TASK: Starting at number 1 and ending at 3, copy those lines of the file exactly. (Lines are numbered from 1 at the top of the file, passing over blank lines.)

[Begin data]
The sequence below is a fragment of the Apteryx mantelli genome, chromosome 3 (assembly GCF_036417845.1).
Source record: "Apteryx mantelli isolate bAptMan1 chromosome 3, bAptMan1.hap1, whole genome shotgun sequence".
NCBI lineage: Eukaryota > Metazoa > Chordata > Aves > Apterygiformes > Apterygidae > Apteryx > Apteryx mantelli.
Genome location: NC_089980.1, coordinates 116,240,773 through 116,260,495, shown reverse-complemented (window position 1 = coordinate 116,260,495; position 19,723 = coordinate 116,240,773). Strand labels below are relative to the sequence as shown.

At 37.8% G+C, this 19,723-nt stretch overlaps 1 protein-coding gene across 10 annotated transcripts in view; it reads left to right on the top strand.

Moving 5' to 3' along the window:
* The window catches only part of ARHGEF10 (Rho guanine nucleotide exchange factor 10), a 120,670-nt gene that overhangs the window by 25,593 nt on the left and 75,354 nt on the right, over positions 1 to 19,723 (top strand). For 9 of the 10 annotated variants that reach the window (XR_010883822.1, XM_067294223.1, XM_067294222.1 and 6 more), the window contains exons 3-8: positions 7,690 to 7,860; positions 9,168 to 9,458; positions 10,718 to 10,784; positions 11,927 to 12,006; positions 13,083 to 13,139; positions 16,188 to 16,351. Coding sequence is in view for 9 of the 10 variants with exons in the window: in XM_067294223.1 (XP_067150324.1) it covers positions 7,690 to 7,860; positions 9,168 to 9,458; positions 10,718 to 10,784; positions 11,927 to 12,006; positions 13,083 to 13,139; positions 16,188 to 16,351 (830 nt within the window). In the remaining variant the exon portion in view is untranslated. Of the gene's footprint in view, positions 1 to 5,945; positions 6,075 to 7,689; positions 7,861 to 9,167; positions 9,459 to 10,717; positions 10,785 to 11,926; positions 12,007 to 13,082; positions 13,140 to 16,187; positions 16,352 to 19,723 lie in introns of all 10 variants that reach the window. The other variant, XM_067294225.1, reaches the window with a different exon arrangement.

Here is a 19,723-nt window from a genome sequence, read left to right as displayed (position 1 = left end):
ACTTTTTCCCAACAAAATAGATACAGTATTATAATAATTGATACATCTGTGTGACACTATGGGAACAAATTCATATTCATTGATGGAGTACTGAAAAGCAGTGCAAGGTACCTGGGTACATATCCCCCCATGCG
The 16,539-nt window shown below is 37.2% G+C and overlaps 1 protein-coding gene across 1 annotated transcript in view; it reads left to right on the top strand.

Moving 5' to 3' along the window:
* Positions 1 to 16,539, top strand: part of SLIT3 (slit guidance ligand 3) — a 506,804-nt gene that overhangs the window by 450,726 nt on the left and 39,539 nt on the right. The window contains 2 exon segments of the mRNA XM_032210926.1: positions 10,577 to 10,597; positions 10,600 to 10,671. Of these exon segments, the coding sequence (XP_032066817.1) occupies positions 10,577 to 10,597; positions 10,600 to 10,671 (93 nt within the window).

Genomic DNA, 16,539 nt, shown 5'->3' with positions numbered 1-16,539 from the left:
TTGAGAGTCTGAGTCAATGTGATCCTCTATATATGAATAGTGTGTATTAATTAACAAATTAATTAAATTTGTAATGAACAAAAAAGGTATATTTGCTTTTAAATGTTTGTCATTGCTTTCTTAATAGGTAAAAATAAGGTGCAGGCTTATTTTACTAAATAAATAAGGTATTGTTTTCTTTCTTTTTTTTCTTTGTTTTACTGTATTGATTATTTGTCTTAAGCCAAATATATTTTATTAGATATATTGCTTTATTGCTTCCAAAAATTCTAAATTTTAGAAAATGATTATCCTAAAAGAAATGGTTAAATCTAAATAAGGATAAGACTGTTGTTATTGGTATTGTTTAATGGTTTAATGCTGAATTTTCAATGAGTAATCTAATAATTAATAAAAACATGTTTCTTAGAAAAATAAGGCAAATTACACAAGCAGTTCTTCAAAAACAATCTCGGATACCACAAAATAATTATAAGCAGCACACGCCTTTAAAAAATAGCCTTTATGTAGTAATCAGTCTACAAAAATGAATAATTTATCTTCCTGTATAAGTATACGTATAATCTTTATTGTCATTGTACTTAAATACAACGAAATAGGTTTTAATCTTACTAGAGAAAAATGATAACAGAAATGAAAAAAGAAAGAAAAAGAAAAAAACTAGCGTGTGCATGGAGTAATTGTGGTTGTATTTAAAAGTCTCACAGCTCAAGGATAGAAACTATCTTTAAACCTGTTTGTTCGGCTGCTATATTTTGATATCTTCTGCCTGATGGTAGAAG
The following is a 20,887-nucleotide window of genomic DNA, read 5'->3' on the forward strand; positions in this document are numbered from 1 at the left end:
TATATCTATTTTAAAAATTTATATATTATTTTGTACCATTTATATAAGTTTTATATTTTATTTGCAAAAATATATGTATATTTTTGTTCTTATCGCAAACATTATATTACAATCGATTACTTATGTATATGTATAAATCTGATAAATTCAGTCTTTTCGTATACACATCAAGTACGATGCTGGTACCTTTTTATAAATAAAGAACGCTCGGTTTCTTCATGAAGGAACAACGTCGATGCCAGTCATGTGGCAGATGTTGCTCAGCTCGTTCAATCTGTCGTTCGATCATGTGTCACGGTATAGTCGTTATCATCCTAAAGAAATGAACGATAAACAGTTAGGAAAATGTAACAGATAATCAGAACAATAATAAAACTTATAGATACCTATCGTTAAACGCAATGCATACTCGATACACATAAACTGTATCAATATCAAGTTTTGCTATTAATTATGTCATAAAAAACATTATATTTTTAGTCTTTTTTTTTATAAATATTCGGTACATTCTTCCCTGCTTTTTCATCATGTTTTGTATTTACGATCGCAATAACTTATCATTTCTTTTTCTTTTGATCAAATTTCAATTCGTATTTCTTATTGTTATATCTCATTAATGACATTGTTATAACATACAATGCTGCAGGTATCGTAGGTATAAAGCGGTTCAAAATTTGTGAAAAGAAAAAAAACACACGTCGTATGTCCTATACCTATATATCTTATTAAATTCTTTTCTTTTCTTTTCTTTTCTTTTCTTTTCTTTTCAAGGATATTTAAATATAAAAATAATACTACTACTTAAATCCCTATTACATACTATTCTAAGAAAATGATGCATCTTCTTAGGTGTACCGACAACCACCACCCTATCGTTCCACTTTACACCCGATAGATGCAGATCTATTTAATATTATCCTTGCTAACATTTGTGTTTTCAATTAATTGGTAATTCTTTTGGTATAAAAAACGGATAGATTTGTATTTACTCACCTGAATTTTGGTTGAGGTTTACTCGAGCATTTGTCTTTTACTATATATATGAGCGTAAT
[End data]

The sequence below is a fragment of the Apteryx mantelli genome, chromosome 3 (assembly GCF_036417845.1).
Source record: "Apteryx mantelli isolate bAptMan1 chromosome 3, bAptMan1.hap1, whole genome shotgun sequence".
NCBI lineage: Eukaryota > Metazoa > Chordata > Aves > Apterygiformes > Apterygidae > Apteryx > Apteryx mantelli.